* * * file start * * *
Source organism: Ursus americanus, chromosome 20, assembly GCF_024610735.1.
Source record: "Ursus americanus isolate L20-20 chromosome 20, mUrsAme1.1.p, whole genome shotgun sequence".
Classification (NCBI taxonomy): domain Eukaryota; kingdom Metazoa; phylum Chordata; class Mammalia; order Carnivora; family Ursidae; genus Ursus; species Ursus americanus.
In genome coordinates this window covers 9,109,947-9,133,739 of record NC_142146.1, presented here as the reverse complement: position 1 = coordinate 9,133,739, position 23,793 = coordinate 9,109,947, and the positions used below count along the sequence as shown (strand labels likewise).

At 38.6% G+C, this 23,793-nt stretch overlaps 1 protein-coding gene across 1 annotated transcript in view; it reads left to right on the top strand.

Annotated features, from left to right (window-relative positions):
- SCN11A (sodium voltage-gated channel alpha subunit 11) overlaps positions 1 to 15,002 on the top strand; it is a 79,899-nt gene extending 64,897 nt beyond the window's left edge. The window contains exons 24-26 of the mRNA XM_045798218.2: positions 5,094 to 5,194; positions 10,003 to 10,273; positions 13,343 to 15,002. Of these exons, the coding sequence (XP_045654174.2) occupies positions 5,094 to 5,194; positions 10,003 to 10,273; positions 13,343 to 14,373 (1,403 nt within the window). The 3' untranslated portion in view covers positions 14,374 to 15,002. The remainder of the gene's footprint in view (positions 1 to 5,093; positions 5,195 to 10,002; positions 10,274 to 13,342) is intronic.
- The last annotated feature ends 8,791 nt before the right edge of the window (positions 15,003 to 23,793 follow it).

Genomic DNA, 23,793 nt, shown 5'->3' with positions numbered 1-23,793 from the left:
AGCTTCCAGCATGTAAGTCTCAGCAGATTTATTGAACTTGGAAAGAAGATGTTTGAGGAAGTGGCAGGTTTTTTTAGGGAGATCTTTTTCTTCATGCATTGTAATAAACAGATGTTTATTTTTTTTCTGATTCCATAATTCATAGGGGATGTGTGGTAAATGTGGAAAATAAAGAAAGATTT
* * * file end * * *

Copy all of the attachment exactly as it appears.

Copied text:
Source organism: Ursus americanus, chromosome 20, assembly GCF_024610735.1.
Source record: "Ursus americanus isolate L20-20 chromosome 20, mUrsAme1.1.p, whole genome shotgun sequence".
Classification (NCBI taxonomy): domain Eukaryota; kingdom Metazoa; phylum Chordata; class Mammalia; order Carnivora; family Ursidae; genus Ursus; species Ursus americanus.
In genome coordinates this window covers 9,109,947-9,133,739 of record NC_142146.1, presented here as the reverse complement: position 1 = coordinate 9,133,739, position 23,793 = coordinate 9,109,947, and the positions used below count along the sequence as shown (strand labels likewise).

At 38.6% G+C, this 23,793-nt stretch overlaps 1 protein-coding gene across 1 annotated transcript in view; it reads left to right on the top strand.

Annotated features, from left to right (window-relative positions):
- SCN11A (sodium voltage-gated channel alpha subunit 11) overlaps positions 1 to 15,002 on the top strand; it is a 79,899-nt gene extending 64,897 nt beyond the window's left edge. The window contains exons 24-26 of the mRNA XM_045798218.2: positions 5,094 to 5,194; positions 10,003 to 10,273; positions 13,343 to 15,002. Of these exons, the coding sequence (XP_045654174.2) occupies positions 5,094 to 5,194; positions 10,003 to 10,273; positions 13,343 to 14,373 (1,403 nt within the window). The 3' untranslated portion in view covers positions 14,374 to 15,002. The remainder of the gene's footprint in view (positions 1 to 5,093; positions 5,195 to 10,002; positions 10,274 to 13,342) is intronic.
- The last annotated feature ends 8,791 nt before the right edge of the window (positions 15,003 to 23,793 follow it).

Genomic DNA, 23,793 nt, shown 5'->3' with positions numbered 1-23,793 from the left:
AGCTTCCAGCATGTAAGTCTCAGCAGATTTATTGAACTTGGAAAGAAGATGTTTGAGGAAGTGGCAGGTTTTTTTAGGGAGATCTTTTTCTTCATGCATTGTAATAAACAGATGTTTATTTTTTTTCTGATTCCATAATTCATAGGGGATGTGTGGTAAATGTGGAAAATAAAGAAAGATTT